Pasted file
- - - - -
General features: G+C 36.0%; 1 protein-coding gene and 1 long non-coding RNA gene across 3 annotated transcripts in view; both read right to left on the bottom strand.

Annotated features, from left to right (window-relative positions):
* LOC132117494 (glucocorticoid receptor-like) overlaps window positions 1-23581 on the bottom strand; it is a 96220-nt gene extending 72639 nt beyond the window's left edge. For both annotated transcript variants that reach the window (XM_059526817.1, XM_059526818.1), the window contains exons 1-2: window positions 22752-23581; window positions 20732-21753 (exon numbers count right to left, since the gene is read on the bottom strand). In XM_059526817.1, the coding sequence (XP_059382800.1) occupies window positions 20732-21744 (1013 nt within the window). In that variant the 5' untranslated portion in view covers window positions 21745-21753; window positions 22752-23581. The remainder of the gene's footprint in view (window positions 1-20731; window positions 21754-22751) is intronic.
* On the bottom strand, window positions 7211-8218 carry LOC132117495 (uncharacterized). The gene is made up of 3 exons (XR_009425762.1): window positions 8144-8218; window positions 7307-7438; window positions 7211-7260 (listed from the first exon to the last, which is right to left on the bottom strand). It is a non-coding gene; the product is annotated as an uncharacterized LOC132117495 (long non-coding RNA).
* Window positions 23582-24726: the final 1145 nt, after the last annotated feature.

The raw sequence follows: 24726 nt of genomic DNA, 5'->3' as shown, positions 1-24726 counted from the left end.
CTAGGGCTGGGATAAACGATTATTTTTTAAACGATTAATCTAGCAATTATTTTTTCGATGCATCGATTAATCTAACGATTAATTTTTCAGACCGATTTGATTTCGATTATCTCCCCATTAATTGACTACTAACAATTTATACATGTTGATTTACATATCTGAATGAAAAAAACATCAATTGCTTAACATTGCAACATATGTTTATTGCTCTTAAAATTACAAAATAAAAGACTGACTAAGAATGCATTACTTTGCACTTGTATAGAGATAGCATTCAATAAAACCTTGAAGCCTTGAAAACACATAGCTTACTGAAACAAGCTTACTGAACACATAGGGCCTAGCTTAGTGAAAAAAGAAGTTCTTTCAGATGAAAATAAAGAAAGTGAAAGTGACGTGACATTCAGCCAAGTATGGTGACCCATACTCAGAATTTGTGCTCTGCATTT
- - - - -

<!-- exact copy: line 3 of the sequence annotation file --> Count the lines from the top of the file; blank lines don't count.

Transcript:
* LOC132117494 (glucocorticoid receptor-like) overlaps window positions 1-23581 on the bottom strand; it is a 96220-nt gene extending 72639 nt beyond the window's left edge. For both annotated transcript variants that reach the window (XM_059526817.1, XM_059526818.1), the window contains exons 1-2: window positions 22752-23581; window positions 20732-21753 (exon numbers count right to left, since the gene is read on the bottom strand). In XM_059526817.1, the coding sequence (XP_059382800.1) occupies window positions 20732-21744 (1013 nt within the window). In that variant the 5' untranslated portion in view covers window positions 21745-21753; window positions 22752-23581. The remainder of the gene's footprint in view (window positions 1-20731; window positions 21754-22751) is intronic.